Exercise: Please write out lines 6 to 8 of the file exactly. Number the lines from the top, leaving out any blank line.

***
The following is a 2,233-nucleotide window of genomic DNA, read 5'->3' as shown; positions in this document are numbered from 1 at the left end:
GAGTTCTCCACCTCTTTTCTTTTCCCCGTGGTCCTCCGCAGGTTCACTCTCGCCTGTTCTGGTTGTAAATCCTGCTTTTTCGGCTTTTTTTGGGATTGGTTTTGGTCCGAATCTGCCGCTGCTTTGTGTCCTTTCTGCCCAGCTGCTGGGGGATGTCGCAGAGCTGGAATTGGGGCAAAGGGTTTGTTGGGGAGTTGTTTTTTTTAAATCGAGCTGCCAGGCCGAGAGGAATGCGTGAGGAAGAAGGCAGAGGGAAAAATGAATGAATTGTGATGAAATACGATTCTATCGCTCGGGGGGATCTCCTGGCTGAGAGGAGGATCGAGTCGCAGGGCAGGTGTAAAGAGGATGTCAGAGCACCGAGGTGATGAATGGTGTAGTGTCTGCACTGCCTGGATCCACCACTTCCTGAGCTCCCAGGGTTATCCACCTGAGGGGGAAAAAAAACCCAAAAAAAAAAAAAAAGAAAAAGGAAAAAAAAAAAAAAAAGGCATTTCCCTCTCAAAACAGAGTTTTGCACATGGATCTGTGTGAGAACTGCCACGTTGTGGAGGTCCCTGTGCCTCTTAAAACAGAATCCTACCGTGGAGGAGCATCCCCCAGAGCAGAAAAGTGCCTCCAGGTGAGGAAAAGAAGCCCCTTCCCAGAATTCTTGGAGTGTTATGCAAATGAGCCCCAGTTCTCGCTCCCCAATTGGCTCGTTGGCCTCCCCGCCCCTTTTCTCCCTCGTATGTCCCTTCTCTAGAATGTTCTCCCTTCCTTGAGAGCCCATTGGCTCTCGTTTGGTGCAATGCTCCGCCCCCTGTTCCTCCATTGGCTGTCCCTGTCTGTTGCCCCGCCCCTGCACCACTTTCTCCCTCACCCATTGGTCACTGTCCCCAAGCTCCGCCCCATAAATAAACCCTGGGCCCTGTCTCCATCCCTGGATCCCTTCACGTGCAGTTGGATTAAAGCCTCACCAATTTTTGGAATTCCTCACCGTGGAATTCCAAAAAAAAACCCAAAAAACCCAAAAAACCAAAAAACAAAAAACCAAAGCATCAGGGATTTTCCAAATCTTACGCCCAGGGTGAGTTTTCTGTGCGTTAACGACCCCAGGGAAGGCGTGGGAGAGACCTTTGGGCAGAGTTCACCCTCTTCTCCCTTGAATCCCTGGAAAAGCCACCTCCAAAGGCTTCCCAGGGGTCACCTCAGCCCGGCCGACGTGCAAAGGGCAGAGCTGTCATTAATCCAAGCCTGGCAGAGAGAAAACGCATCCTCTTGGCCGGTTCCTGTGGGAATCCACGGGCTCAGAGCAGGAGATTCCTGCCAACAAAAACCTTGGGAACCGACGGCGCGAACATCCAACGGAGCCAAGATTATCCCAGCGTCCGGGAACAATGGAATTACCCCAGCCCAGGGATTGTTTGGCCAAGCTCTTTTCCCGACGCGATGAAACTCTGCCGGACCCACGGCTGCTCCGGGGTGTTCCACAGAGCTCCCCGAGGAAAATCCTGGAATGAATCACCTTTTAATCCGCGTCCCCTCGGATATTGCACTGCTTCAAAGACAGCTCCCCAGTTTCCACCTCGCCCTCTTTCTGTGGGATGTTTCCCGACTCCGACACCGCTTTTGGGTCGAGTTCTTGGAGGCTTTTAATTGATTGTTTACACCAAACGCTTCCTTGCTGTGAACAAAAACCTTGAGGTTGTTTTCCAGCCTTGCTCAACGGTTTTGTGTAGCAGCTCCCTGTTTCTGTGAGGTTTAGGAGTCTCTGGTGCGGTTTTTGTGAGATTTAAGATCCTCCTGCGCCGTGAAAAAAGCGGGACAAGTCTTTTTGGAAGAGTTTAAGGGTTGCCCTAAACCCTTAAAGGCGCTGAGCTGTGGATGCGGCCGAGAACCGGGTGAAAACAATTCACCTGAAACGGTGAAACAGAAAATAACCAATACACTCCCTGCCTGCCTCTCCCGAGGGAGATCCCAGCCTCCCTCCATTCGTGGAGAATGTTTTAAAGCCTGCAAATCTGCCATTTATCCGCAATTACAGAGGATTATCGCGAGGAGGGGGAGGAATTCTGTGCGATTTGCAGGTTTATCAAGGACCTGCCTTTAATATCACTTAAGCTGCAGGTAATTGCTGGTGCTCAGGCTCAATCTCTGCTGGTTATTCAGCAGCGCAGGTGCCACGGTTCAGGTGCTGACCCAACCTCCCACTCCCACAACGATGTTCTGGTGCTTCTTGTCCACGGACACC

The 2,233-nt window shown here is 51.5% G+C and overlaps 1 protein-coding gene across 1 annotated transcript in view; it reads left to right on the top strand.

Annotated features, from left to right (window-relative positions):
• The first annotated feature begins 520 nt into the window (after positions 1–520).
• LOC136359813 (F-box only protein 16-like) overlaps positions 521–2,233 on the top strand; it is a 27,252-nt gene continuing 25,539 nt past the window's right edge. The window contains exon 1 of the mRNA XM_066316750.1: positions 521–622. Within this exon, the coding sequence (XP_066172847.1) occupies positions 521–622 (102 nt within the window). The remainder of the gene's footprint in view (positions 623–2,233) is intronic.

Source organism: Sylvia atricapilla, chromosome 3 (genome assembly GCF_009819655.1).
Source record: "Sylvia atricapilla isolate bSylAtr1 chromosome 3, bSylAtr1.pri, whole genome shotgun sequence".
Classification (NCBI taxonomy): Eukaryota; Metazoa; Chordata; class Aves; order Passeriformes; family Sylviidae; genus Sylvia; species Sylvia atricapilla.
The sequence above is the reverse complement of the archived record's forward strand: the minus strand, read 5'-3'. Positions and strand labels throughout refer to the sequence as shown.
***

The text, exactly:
• LOC136359813 (F-box only protein 16-like) overlaps positions 521–2,233 on the top strand; it is a 27,252-nt gene continuing 25,539 nt past the window's right edge. The window contains exon 1 of the mRNA XM_066316750.1: positions 521–622. Within this exon, the coding sequence (XP_066172847.1) occupies positions 521–622 (102 nt within the window). The remainder of the gene's footprint in view (positions 623–2,233) is intronic.

Source organism: Sylvia atricapilla, chromosome 3 (genome assembly GCF_009819655.1).
Source record: "Sylvia atricapilla isolate bSylAtr1 chromosome 3, bSylAtr1.pri, whole genome shotgun sequence".